Toxic Furniture: Why You Should Replace Flame Retardant Foams

Toxic Furniture: Why You Should Replace Flame Retardant Foams

by Mattison Ly, July 23, 2014
What was meant to protect us against fire but 39 years later, we now know that its use has come at a high price to our collective health and environment. Flame retardant chemicals have been used in furniture and children’s products since 1975 to meet the California furniture flammability standard called Technical Bulletin (TB117). It’s in the foam of furniture, stroller and car seats, crib mattresses and sleep mats, just to name a few products.
I’ve been following the good work being done on flame retardant research by Arlene Blum, executive director of the Green Science Policy Institute, for two reasons:
  1. I’m a mother of two young children and 
  2. I’m an architect that designs for the built environment
According to the Green Science Policy Institute, “Flame retardants are associated with endocrine disruption, immunotoxicity, reproductive toxicity, cancer and adverse effects on fetal and child development and neurologic function. Additionally, flame retardants are a global contaminant and affect wildlife and the environment. They do not break down into safer chemicals and when burned, create toxic carcinogenic byproducts.”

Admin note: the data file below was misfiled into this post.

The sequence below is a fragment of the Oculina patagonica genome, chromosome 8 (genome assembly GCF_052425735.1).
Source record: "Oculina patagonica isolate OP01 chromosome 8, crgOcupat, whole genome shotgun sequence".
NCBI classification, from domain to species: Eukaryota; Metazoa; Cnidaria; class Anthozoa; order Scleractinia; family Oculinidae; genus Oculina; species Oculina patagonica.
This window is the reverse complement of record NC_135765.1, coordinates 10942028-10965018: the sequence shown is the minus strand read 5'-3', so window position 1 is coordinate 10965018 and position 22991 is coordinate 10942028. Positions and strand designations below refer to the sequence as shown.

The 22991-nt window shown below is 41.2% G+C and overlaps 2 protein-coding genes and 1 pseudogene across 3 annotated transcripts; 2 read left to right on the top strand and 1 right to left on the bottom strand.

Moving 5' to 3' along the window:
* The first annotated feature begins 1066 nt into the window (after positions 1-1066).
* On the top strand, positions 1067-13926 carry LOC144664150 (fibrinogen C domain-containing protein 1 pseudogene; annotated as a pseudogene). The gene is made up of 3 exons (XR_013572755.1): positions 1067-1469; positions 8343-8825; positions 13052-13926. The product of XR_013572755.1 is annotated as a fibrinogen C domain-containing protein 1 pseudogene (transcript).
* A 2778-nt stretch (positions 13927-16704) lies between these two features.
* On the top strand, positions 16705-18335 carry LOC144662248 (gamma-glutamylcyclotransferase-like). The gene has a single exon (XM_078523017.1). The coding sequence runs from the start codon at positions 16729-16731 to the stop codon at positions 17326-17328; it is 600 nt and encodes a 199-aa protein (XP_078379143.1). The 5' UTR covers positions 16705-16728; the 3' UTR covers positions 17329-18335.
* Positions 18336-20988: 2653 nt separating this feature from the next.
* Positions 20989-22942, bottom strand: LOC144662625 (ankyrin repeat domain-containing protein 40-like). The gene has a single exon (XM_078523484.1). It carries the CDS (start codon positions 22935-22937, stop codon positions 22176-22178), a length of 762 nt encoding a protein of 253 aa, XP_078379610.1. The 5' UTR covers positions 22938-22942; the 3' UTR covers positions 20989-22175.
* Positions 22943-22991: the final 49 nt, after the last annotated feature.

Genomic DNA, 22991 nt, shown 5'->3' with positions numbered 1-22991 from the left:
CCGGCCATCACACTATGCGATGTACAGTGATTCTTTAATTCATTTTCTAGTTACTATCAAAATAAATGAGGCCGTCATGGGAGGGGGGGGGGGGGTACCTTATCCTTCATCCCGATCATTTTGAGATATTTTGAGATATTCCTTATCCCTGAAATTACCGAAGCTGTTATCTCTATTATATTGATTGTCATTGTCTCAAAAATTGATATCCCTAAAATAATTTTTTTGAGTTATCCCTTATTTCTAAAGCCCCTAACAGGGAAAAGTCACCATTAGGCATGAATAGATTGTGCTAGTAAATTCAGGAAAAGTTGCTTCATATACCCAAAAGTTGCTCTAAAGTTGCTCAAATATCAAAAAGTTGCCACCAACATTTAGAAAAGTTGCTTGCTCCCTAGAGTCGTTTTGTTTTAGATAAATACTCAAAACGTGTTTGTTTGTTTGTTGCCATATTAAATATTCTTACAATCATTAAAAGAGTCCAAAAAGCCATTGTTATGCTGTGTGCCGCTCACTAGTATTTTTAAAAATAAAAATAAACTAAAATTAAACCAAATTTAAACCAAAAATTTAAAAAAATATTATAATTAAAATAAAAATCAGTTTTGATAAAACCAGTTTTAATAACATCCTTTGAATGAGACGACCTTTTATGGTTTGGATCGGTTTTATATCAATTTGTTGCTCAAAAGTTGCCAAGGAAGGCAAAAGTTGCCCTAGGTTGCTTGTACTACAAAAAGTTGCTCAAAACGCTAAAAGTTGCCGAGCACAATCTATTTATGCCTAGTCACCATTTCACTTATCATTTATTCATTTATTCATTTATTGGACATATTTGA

Babies are exposed to these chemicals in utero and through mother’s milk. Dust particles are an easy means for people to inhale and ingest these chemicals, especially young children that crawl and play on the floor.
However, as bleak as it may seem, there is good news. As of January 1, 2014, the old TB117 is replaced with TB117-2013 which exempts most children’s products and furniture from meeting the California flammability standards. Furniture manufacturers are required to meet full compliance of TB117-2013 by 2015, so if you are thinking of replacing your couch or upholstered chair, wait until next year to buy them. But if you like your couch, there are already flame-retardant-free foam options available through foam replacement programs like the Safer Sofa Foam Exchange Program.
There are small steps we can take to work towards a safer, healthier living environment.
  • Encourage your preferred furniture manufacturer to produce flame retardant free furniture.
  • Have your sofa cushions tested for free.
  • Sign up for the Safer Sofa Foam Exchange Program.
  • Encourage your legislator to promote safer building materials policies and guidelines.
  • Learn more by watching Toxic Hot Seat an HBO flame retardant documentary which is being streamed live on Bestselling author Dr. Joseph Mercola’s website, Mercola.com, through July 25th.Click here to watch or register here to attend tonight’s screening.

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